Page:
By Kalyn McMackin - 3/22/2012
A Virginia middle school teacher recently forced his students to support President Barack Obama’s re-election campaign by conducting opposition research in class against the Republican presidential candidates.
The 8th grade students, who attend Liberty Middle School in Fairfax County, were required to seek out the vulnerabilities of Republican presidential hopefuls and forward them to the Obama campaign.
“This assignment was just creepy beyond belief — like something out of East Germany during the Cold War,” one frustrated father, who asked for his family to remain anonymous, told The Daily Caller.
The assignment was for students to research the backgrounds and positions of each of the GOP candidates for president and find “weaknesses” in them, the parent explained. From there, students were to prepare a strategy paper to exploit those weaknesses and then to send their suggestions to the Obama campaign.
Liberty teacher Michael Denman, who declined to comment, unveiled the assignment in mid-January when he broke the Civics Honor’s class into four groups, one for each Republican candidate. The students were then to collaborate as a group and research the backgrounds of their assigned candidate.
Denman assigned two kids to write a paper revealing the identified “weaknesses,” two to write the attack strategy paper and two others to locate an individual inside the Obama campaign to whom they could send the information.
“My classmates don’t actually know a lot, but a few of us tended to agree that the most recent instruction on this project just didn’t seem right,” one of the students told TheDC. “Mr. Denman didn’t tell us where to find the information, just to research on them.”
As a result, the school received multiple phone calls from parents frustrated with the political nature of the assignment, the father told TheDC.
“I was shocked that a school teacher would so blatantly politicize the curriculum of a middle school classroom,” the parent said. “I asked [my child] if a similar assignment had been handed out to examine the background and positions of President Obama to see if the teacher was at least being bipartisan.”
No similar assignment was given to research Obama’s history, identify his weaknesses or pass them along to the Republican candidates.
John Torre, a spokesman on behalf of the Fairfax County Public School system, insists that students were never instructed to actually send their results to the Obama campaign.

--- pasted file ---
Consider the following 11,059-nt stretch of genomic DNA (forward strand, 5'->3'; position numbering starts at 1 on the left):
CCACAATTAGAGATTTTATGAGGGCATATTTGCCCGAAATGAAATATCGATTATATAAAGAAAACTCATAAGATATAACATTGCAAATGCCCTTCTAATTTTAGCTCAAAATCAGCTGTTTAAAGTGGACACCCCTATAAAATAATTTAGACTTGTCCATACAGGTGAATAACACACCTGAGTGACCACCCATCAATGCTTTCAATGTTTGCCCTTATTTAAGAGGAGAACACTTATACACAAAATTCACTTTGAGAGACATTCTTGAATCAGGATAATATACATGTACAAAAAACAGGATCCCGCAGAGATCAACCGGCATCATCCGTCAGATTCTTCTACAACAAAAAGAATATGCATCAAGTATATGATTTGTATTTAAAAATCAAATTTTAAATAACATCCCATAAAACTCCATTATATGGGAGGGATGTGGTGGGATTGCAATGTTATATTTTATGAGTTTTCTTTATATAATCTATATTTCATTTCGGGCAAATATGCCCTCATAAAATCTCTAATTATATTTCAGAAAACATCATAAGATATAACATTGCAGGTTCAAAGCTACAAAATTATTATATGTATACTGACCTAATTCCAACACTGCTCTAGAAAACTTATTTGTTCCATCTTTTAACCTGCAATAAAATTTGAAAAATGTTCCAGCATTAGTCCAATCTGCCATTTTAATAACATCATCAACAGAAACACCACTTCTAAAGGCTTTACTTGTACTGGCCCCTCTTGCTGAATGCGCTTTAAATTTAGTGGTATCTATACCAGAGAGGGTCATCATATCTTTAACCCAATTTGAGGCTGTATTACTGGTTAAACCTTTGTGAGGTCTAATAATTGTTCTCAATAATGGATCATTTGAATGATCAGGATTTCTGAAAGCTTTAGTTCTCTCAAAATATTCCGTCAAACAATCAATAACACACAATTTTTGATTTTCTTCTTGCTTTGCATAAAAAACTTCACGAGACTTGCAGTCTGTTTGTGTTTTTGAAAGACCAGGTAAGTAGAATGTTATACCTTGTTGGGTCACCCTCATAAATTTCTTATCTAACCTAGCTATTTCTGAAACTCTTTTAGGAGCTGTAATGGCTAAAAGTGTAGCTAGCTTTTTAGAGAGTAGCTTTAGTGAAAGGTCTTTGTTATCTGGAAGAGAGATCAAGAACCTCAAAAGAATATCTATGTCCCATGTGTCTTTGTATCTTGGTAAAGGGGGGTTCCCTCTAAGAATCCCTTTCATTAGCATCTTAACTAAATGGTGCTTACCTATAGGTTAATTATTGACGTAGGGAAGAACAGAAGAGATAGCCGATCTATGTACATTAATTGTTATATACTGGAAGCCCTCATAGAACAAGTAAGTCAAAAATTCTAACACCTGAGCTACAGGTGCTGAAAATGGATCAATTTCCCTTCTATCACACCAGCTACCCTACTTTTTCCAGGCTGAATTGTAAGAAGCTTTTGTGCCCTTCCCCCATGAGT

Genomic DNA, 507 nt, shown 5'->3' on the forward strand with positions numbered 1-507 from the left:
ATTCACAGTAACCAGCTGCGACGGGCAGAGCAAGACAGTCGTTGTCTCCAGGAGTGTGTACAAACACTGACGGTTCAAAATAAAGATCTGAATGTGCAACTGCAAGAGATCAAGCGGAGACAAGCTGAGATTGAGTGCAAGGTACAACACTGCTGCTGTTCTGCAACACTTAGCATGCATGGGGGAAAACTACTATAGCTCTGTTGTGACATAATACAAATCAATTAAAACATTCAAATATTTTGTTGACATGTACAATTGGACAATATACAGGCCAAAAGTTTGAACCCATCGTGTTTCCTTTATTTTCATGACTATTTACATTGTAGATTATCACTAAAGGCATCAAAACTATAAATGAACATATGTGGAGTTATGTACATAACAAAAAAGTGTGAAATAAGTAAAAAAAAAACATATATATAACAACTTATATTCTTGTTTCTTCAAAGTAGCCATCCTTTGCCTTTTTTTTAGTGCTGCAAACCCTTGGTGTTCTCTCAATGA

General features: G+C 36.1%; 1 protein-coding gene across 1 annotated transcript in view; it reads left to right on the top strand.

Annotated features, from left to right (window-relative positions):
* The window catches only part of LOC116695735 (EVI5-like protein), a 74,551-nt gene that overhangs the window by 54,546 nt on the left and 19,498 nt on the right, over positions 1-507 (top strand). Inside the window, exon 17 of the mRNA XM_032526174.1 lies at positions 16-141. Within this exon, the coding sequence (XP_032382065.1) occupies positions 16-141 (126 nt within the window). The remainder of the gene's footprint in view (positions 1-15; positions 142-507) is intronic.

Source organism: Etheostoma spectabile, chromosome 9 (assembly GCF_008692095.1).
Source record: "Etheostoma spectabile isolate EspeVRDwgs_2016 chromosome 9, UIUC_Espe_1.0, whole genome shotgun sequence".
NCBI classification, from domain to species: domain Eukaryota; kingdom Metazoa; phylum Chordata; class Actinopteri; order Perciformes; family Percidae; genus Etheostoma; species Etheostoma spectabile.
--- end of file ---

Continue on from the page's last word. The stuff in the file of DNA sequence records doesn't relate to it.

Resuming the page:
“Instead, the teacher simply asked his students to find out the name of the office that would receive such information,” Torre wrote in an email to TheDC.
Torre explained that Principal Dr. Catherine Cipperly, who refused to comment, discussed the matter with Denman, citing that students should have been given a choice to research candidates from either major party.
“The principal advised the teacher that he should emphasize to his students that this assignment was meant to learn a process and not to endorse a particular candidate,” Torre said. “The teacher agreed with the principal’s direction.”
A district policy, which addresses employee political activities, states “employees shall not involve their schools in political campaigns, distribute political literature on school property or attempt to indoctrinate students with their personal political beliefs.”
Despite the rule, Denman’s intention was to exercise “a simulation activity with the intent of teaching students about the research process that a campaign committee goes through prior to an election,” Torre said.
The father, who describes himself as conservative, thought Denman’s behavior went too far and needed to be addressed.
“Teachers acting in such manner need to be called out,” he said. “I have no personal animosity toward the teacher in question at all, but let’s be real.”
In hopes of bringing this to the attention of other public school teachers, this father just wants one thing clear: “Leave politics out of the classroom,” he said. “Present a balanced viewpoint, teaching children to listen to all sides and think for themselves.”
Fairfax County, a suburban area situated across the Potomac River from Washington, D.C., is by far Virginia’s most populous county and among the state’s most liberal. In 2008, Barack Obama won 60 percent of Fairfax County’s presidential votes, compared to just 39 percent for Sen. John McCain.